Category Archives: Economic Recovery

The “Better Deal” is Another Raw Deal

The Democratic Party, recognizing that it has lost touch with many of its former constituents, rolled out its “Better Deal” this week in Virginia.  We have now had Teddy Roosevelt’s “Square Deal,” Franklin Roosevelt’s more famous (or infamous) “New Deal,” Harry Truman’s “Fair Deal,” and now the latest “deal” for the American people.  All of these deals by the way were proposed by Liberal/Progressives, coincidentally or not.  As we should let’s look at this new proposal.  To provide a little… Continue Reading ››

Making Cities “Great” Means Making People “Great”

I just returned from a visit with my mother in my (and her) home city, Huntington, West Virginia.  We drove by way of Portsmouth, Ohio.  Both cities are in “flyover country” and both have suffered from the heavy (and likely irreversible) loss of manufacturing jobs.  To give you an idea of the losses, Huntington has dwindled from about 90,000 residents in 1960 to about 45,000 today.  Even accounting for suburban flight, that is a big loss–and the suburbs haven’t grown… Continue Reading ››

Will Mr. Trump be the Squanderer-in-Chief?

These are difficult days in the Trump administration.  Really? Difficult days in only two weeks on the job?  No Bereans were happy with Mr. Trump’s personal character, and no Bereans were happy with all of his policy prescriptions.  Yet most of us believed that Mrs. Clinton was a worse evil, and all of us thought that at least parts of his agenda could be very positive.  I have focused on the economic impact of his agenda, and while I was… Continue Reading ››

The City of Man

I am sitting in the San Antonio airport, waiting for my flight back home, reflecting on an excellent Values and Capitalism retreat here and–the subject of this blog–my walk yesterday.  My goal was to walk to a bookstore about two miles from my downtown hotel.  I had mapped it out using Googlemaps and set out for what I thought would be about a 20 minute trip one way.  37 minutes later I realized I had gone too far and had… Continue Reading ››

Trumpian optimism

Like most of my fellow Bereans, I would wish for a different outcome for president.  Yet I awoke on Wednesday with some political hope for the first time in eight years.  Yes, there are significant dangers, and Mr. Trump will likely provide more embarrassment than usual. But perhaps politics will follow the fundamental rule of finance, that risk equals reward. Considering his economics, I have both lauded and condemned Mr. Trump.  On the laudatory side, he rightly has questioned the… Continue Reading ››

Dueling Economic Proposals: Will They Sway Anyone?

I have so far avoided taking any position on the two main candidates for president.  For my colleague Mark Smith, don’t worry, I will.  I intend to continue the path of avoidance in this blog.  Today I would like to examine and evaluate each candidate’s economic program.  I say nothing about their personal morality, or personality, or anything except economic program as articulated formally.  Donald Trump and Hillary Clinton have both now laid out their plans.  I will look first… Continue Reading ››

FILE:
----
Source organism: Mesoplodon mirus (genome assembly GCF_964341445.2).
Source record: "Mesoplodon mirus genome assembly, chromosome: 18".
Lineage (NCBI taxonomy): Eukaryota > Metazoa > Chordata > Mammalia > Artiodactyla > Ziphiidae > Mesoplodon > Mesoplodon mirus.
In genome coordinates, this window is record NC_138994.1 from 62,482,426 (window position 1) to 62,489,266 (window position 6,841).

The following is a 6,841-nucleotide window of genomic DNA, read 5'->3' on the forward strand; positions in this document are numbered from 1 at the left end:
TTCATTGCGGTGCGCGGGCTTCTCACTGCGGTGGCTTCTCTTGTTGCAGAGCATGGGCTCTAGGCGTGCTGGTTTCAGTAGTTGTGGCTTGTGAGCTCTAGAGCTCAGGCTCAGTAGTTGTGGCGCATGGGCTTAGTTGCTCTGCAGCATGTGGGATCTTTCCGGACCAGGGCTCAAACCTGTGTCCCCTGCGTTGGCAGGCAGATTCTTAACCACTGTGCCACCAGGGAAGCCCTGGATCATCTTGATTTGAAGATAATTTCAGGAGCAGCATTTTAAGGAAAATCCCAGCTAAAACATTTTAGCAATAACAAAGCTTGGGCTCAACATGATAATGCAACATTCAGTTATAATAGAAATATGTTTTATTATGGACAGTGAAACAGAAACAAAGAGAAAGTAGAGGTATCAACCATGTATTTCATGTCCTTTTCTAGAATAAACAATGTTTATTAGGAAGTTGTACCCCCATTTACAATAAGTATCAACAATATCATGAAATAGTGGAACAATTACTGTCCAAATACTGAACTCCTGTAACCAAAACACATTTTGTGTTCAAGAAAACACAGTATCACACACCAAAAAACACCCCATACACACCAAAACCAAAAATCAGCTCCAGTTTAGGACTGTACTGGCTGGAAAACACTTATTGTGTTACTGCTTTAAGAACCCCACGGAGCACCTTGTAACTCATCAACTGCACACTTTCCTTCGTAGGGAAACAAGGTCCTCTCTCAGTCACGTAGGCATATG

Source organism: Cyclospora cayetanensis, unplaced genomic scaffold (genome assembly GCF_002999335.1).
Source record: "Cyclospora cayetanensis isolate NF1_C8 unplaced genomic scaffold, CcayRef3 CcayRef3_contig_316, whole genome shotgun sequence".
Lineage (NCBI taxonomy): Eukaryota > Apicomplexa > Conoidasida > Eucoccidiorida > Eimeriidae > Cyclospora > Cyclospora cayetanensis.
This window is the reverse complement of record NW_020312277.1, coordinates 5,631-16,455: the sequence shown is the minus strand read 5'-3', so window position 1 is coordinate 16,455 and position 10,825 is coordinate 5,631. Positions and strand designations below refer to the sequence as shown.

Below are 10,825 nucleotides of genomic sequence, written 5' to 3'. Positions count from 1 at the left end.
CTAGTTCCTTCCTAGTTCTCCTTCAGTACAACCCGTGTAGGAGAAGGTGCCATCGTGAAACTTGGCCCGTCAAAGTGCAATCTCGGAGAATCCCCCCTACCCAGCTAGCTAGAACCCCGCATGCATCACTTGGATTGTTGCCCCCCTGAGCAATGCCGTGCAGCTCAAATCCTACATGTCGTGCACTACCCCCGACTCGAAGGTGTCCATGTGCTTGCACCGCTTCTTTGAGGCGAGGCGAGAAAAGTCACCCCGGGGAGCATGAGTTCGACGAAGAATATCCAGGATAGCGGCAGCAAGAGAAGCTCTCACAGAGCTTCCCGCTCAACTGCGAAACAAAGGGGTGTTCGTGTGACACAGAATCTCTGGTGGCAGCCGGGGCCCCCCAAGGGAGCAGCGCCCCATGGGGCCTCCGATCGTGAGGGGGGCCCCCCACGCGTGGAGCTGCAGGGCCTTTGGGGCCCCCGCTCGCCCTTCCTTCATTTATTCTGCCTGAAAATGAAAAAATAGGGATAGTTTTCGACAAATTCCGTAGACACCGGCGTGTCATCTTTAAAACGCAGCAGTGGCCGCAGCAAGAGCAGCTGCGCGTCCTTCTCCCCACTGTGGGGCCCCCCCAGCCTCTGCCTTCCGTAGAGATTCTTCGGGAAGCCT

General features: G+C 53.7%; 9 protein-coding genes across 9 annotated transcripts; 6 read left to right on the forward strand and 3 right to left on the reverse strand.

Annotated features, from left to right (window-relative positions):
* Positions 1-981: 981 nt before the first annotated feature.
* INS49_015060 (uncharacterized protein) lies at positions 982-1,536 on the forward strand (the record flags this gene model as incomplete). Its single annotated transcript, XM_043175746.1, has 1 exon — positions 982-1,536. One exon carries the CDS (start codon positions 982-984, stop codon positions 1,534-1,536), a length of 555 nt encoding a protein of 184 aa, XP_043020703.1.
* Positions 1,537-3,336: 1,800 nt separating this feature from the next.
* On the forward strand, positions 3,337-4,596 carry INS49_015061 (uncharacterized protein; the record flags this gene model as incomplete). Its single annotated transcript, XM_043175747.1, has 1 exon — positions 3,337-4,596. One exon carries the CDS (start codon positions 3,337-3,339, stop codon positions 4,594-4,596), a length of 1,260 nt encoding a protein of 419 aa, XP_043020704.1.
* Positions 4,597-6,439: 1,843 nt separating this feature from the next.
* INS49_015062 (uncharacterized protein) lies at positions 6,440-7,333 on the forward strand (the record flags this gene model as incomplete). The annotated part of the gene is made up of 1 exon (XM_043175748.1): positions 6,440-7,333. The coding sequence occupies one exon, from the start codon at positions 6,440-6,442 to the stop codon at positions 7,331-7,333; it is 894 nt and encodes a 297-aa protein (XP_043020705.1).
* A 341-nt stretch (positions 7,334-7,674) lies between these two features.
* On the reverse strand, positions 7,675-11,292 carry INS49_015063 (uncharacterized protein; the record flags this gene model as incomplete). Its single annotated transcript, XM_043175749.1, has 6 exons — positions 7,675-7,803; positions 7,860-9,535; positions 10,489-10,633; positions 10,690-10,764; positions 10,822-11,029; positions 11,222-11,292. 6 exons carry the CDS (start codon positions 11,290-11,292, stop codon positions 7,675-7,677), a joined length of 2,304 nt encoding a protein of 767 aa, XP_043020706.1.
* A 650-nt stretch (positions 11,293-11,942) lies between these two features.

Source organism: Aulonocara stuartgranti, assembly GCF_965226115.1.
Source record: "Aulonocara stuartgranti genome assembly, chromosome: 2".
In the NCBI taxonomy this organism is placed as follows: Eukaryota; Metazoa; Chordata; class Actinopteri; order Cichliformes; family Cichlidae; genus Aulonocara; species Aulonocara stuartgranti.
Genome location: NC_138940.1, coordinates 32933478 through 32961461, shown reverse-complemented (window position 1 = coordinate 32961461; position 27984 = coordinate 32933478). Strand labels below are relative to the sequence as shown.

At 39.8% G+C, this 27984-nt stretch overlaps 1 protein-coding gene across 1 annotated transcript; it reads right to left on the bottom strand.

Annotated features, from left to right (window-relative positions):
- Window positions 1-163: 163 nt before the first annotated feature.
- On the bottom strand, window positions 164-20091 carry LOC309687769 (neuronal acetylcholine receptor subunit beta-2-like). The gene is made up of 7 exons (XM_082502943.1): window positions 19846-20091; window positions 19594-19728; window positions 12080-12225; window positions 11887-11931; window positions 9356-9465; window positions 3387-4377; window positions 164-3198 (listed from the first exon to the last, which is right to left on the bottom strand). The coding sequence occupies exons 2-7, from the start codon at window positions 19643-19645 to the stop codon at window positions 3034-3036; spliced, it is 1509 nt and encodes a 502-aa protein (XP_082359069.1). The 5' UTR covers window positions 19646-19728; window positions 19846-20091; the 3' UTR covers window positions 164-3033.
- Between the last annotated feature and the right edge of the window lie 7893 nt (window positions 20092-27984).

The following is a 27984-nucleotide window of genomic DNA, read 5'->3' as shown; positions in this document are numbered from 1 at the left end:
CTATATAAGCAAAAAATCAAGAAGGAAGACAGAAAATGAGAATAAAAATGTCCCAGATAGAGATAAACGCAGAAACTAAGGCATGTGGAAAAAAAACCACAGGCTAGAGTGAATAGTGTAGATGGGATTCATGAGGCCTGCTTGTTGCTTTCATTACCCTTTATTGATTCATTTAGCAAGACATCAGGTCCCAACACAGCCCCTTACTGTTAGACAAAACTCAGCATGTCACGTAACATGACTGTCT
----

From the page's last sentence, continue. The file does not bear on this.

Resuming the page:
Why Job Growth is Stagnant (Not to Mention Other measures)

In a National Review article of June 21, 2016, Michael Barone explored the question of whether the United States economy has shown any growth, and if not, why not.  The article, entitled “Why We have—and Probably Will Keep Having—Sluggish Job Growth,” relies on a recently published book by the economist Arnold Kling, Specialization and Trade: A reintroduction to Economics.  Kling’s argument, supported by economic history and data, begins with this, according to Barone: “[The book is,] among other things, a… Continue Reading ››

Minimum Wage, Minimum Work, Minimum Dignity

California, predictably, has passed a $15/hour minimum wage.  New York is likely to. A few cities have done it already.  Bernie Sanders wants a Federal wage of $15, while Hillary Clinton wants a $12 wage.  And so the issue is once again on the table, at a time when wages are stagnant and unemployment is tepid.  In fact that is why the issue has become so important again to its advocates.  It looks like the high minimum wage is being… Continue Reading ››

Protectionism, Donald Trump and the Kevin Williamson Blast

It seems this blog overlaps one just published by my colleague Jeff Haymond.  But I will publish mine anyway, since it nicely supplements his. Donald Trump has been saying quite a bit recently about the disappearance of (especially) manufacturing jobs in the South as well as the “Rust Belt,” blaming those lost jobs on the trade policies of both Democrats and “establishment” Republican politicians.  But in addition, an article appeared recently by Kevin Williamson, or at least is scheduled to… Continue Reading ››

Trump, Sanders and Unemployment

This morning the Bureau of Labor Statistics released its monthly Employment Situation Summary. The unemployment rate remained at 4.9%. I was reading MoneyBeat blog at the Wall Street Journal. The following quote (posted at 8:45 AM) caught my attention. U-6 includes everybody, and that rate is at 9.7%. That is a high number for a purported recovery that is nearly six years old. You want to know why Bernie Sanders and Donald Trump are getting as much traction as they are?… Continue Reading ››